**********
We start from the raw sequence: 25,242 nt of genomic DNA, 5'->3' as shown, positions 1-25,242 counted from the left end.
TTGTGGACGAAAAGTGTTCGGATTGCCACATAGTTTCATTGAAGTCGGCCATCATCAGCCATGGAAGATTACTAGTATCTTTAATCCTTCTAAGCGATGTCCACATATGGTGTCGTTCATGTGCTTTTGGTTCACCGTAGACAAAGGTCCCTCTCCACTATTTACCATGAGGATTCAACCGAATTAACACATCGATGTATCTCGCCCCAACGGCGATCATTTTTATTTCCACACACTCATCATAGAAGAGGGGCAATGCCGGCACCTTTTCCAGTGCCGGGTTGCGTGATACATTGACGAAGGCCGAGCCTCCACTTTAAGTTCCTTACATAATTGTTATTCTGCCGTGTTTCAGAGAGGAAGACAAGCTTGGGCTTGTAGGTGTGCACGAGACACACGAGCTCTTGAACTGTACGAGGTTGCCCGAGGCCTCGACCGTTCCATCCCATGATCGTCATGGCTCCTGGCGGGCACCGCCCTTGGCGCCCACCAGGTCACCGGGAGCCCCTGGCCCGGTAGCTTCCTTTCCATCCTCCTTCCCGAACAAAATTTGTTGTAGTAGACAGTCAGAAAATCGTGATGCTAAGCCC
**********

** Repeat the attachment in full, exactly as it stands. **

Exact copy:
We start from the raw sequence: 25,242 nt of genomic DNA, 5'->3' as shown, positions 1-25,242 counted from the left end.
TTGTGGACGAAAAGTGTTCGGATTGCCACATAGTTTCATTGAAGTCGGCCATCATCAGCCATGGAAGATTACTAGTATCTTTAATCCTTCTAAGCGATGTCCACATATGGTGTCGTTCATGTGCTTTTGGTTCACCGTAGACAAAGGTCCCTCTCCACTATTTACCATGAGGATTCAACCGAATTAACACATCGATGTATCTCGCCCCAACGGCGATCATTTTTATTTCCACACACTCATCATAGAAGAGGGGCAATGCCGGCACCTTTTCCAGTGCCGGGTTGCGTGATACATTGACGAAGGCCGAGCCTCCACTTTAAGTTCCTTACATAATTGTTATTCTGCCGTGTTTCAGAGAGGAAGACAAGCTTGGGCTTGTAGGTGTGCACGAGACACACGAGCTCTTGAACTGTACGAGGTTGCCCGAGGCCTCGACCGTTCCATCCCATGATCGTCATGGCTCCTGGCGGGCACCGCCCTTGGCGCCCACCAGGTCACCGGGAGCCCCTGGCCCGGTAGCTTCCTTTCCATCCTCCTTCCCGAACAAAATTTGTTGTAGTAGACAGTCAGAAAATCGTGATGCTAAGCCC